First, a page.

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As Rand Water warns of wider system collapse, Soweto and Johannesburg taps still dry

As Rand Water warns of wider system collapse, Soweto and Johannesburg taps still dry
Residents of Dube and Meadowlands in Soweto fetch water amid the Rand Water crisis on 15 March 2024. (Photo: Gallo Images / Fani Mahuntsi)

Pretoria warns residents to save water as it could be next with multi-day power cuts.

On Friday, 15 March, Johannesburg Mayor Kabelo Gwamanda said, “By tomorrow morning we will see water start running through the taps.”

On Sunday, 17 March, Johannesburg Water said the system remained under “severe strain”, and the bulk supplier, Rand Water, warned that its system faced imminent collapse. Many taps are still as dry as a bone.

The chart below shows that Rand Water reservoirs, which supply the three Gauteng metros – Johannesburg, Tshwane and Ekurhuleni – and 14 other municipalities and 27 mines, are perilously low. It also reveals that while Johannesburg and Rand Water blamed a lightning strike that knocked out a substation at the Eikenhof pumping station, the reserve decline led to freefall.

Rand Water has blamed it on the weather and high consumption, but water specialists and councillors say this doesn’t explain the crisis. Johannesburg Water also blamed the heatwave for the ongoing cuts. (An outage at Eikenhof in January 2023 also caused a water crisis, as this report shows.)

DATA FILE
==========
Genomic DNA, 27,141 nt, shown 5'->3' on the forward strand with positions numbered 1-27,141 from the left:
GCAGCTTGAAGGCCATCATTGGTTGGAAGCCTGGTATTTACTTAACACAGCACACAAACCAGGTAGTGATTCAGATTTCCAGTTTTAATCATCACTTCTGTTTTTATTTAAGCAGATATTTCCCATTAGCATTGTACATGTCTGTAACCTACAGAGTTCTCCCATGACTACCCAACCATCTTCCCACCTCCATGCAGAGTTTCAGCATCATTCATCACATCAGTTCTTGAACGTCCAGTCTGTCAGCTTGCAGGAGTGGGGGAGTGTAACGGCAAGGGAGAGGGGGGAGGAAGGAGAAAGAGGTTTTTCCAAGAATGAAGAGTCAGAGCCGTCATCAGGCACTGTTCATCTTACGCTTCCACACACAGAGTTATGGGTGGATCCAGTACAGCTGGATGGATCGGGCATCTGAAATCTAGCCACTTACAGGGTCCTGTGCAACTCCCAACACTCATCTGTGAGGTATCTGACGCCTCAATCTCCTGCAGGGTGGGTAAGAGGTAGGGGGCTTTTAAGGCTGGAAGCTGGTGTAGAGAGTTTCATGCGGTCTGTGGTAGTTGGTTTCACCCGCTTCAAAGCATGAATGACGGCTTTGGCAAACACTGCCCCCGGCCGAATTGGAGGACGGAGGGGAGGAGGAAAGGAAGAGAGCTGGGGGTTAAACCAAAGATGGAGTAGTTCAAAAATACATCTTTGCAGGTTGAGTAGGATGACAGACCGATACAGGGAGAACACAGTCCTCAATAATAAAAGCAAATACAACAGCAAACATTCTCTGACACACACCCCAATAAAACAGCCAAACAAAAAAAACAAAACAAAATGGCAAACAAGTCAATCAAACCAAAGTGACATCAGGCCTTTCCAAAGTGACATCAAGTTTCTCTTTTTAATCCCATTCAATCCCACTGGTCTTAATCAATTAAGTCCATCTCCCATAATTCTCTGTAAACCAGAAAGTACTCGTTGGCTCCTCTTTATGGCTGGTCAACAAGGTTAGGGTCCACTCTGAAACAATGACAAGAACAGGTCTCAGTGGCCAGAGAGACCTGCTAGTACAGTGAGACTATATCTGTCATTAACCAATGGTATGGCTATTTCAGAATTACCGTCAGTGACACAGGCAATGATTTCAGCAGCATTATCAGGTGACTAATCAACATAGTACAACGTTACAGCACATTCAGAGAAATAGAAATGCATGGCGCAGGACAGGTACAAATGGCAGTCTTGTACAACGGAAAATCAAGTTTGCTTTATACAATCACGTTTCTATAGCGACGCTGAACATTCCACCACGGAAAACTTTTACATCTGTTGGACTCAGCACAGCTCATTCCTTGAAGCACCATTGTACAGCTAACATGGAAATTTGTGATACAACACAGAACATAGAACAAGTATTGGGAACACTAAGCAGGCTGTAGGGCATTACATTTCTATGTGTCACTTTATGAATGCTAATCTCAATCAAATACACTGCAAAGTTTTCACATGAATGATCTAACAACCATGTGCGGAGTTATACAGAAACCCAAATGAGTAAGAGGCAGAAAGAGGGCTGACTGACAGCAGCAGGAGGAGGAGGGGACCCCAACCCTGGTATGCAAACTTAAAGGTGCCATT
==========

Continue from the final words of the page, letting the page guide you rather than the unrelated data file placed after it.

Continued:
rand water collapse

On Saturday, 16 March, Rand Water CEO Sipho Mosai and his team called an emergency meeting at 9.30am with officials from the three metros to warn of a collapse. Pretoria immediately put in place water restrictions while the latest water crisis in Johannesburg, which started on 3 March, extended into its third week.

The water cuts, low pressure and throttling affect the entire system; only some areas have regular supplies. Large parts of Soweto had dry taps and residents reported that local shops ran out of bottled water or could not afford to buy more. Johannesburg Water has between 25 and 28 water tankers – insufficient for the scale of the crisis.

rand water collapse soweto

Residents of Dube and Meadowlands in Soweto fetch water on 15 March 2024. (Photo: Gallo Images / Fani Mahuntsi)

rand water collapse soweto

A Soweto resident fetches water on 15 March 2024. (Photo: Gallo Images / Fani Mahuntsi)

By Sunday, 17 March, a Johannesburg Water update said it would throttle systems (reducing water supply to a trickle) to help reservoirs build supplies. The Central system, which supplies the east of the city, was struggling, while the Berea reservoir, which supplies the inner city, had poor pressure and no water.

The overall Soweto system was “under strain”, with Meadowlands reservoir closed, affecting Meadowlands, Orlando West, Dube, Mzimhlophe, Mofolo North and Central, as well as Diepkloof. Diepsloot and Riversdale View also suffered from low pressure to no supply.

The Deep South, which includes Orange Farm, Ennerdale, Lawley and Lenasia, were dry or struggling. Eleven reservoirs in some of the poorest parts of the city would be throttled or closed overnight. These are the areas where people can’t afford to buy bottled water as is a norm now in the suburban city.

Read more in Daily Maverick: Unfolding water crisis in Johannesburg deepens as officials scramble for answers

It’s hot, but is that unusual?

rand water collapse heat wave

Rand Water says the heatwave is driving the crisis, as its water demand chart shows. Southern Africa is facing its hottest February and March. (See Ed Stoddard’s report on El Niño). The weather is a factor, but Johannesburg generally has hot summers which are predictable for water planners.